Last updated: March 24, 2022
Audio Description, Historical/Interpretive Information/Exhibits, Information
The Scorpion Ranch house was constructed in 1886-1887 and was rehabilitated in 2004-2005. In 2008, exhibits were installed and it was opened as a visitor center.
According to early unpublished maps and diaries, the ranch at Scorpion was in full operation by 1885 with a work force of 8 to 12 men. Scorpion Ranch played a significant role in the development of Justinian Caire's island-wide enterprise:
"Early maps depict many buildings, sheds and other structures at the Scorpion ranch including a residence, wood sheds, carpenter shop, a blacksmith shop, baking ovens, wool sheds, a bakery, a granary, a general storage building, a matanza, a butcher shop, tallow furnaces, a garden store, barns, stables, corrals, a wagon shed, a chicken yard, wells, windmills, a water tank, water troughs, and a concrete reservoir..... [and] vineyards and large vegetable gardens." (John Gherini, Santa Cruz Island: A History of Conflict and Diversity , p. 97)
The first reference to the still standing two-story ranch house was made in 1887, by the company foreman, when he wrote in his diary that there is "work on the attic of the new house." Although often referred to as an "adobe," ranch staff built this building of rubble masonry, using island rocks held together by a lime and cement mortar. Only part of the interior walls are constructed of adobe blocks. Gherini describes the bread oven as one of the most prominent features of this building:
"...located on the west end of the building in a small room...(the oven) was used to store flour, bake bread and keep the finished bread. Margaret Eaton (in Diary of a Sea Captain's Wife) observed that the large oven was made of white bricks and had a large iron door. With a four-foot-long wooden spatula, the cook put the loaves into the piping hot oven which could bake twenty-five loaves at a time."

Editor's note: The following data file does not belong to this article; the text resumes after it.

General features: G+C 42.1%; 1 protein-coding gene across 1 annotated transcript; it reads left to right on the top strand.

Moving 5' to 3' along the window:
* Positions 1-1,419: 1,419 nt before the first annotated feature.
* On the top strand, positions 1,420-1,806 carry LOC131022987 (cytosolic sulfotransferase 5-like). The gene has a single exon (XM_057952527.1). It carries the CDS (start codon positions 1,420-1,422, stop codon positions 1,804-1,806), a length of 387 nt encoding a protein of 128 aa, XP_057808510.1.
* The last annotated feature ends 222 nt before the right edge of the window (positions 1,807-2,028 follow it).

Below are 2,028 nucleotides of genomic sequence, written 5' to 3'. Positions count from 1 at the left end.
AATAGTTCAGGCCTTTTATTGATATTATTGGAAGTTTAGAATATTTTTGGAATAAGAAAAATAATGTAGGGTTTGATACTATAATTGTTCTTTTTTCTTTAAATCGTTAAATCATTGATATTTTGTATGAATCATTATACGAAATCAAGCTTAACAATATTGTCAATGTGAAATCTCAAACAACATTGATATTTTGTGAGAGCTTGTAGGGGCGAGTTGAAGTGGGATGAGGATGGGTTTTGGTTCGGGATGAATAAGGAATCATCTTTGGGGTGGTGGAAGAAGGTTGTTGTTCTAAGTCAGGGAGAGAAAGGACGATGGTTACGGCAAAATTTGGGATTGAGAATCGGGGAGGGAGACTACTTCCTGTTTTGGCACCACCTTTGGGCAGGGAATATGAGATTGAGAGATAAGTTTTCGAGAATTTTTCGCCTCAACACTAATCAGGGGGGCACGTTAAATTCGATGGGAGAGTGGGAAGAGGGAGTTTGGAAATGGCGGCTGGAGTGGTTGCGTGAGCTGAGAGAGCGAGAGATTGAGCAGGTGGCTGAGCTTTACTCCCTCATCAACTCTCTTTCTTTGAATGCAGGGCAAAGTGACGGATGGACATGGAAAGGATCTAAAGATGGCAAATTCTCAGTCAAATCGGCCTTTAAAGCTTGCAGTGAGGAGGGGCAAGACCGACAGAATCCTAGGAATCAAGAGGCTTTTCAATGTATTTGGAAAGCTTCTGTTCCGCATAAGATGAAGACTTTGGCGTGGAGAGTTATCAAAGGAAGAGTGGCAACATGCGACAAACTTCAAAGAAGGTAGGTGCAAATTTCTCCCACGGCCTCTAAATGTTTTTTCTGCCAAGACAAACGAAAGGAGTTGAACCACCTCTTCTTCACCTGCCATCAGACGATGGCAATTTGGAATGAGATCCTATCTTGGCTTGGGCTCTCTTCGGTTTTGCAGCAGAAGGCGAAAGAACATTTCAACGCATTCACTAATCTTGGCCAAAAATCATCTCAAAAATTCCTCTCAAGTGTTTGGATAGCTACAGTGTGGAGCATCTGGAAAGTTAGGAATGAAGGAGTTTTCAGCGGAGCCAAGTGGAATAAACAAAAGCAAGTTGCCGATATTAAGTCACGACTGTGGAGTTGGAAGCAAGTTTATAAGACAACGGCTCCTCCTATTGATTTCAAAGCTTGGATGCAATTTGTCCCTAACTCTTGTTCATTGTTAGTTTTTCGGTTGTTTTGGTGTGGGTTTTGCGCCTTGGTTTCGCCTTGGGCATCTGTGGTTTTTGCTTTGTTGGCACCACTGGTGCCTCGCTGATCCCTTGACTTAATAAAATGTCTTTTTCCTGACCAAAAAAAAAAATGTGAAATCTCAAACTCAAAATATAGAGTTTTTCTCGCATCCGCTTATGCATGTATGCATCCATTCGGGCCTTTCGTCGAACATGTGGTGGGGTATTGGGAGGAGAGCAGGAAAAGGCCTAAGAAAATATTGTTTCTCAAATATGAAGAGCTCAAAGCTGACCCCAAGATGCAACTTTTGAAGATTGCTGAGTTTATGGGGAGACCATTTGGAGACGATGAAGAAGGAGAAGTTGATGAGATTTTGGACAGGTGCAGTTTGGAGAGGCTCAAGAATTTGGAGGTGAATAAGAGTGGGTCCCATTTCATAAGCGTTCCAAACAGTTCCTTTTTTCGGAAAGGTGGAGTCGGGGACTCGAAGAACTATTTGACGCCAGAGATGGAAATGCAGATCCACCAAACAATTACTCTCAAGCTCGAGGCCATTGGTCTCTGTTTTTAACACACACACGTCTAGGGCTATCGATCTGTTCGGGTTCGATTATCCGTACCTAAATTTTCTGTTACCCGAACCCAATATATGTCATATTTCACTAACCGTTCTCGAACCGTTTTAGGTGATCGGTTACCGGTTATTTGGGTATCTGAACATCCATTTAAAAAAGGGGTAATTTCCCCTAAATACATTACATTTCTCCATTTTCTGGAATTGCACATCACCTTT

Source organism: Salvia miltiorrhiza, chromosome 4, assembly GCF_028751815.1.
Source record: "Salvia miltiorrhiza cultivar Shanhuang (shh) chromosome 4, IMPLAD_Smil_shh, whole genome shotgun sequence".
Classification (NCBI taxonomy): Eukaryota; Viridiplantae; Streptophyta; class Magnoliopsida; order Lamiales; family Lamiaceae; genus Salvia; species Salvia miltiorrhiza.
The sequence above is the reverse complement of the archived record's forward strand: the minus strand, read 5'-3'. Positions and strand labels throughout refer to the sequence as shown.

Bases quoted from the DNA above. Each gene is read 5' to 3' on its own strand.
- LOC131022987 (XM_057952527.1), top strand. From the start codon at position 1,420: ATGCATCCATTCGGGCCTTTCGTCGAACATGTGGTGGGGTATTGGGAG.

Although this room is no longer used for bread making, it still has an important role in providing the appropriate environmental conditions (temperature, light, access, etc.) for a maternity roost during the spring and summer for Townsend's big-eared bats. With the species in decline in general, and with recent documented loss of maternity colonies in California, maintenance of this colony and protection of the roost site at Scorpion is important for conservation of the species in California.
This historic ranch house has been rehabilitated with special efforts made to protect this roosting site. The downstairs is now open as a visitor center.
More Ranch History: Preserving the Past
While the isolated island offered ranchers several advantages over the mainland, including no predators and the world's best fence (the ocean), it created special challenges as well. Supplying such a remote outpost was probably the biggest challenge. The transportation of supplies and stock onto and off the island was always an adventure-the distance to the mainland, rough seas, and expense made it very difficult. However, as former ranch superintendent Clifford McElrath wrote in his memoir On Santa Cruz Island, ranchers would adapt to the difficulties of isolated island life through self-reliance and by "learning to make do with what [they] had." Pier Gherini, former owner of the eastern portion of the island, wrote a humorous story in "Island Rancho" about the self-reliance of Joe Griggs: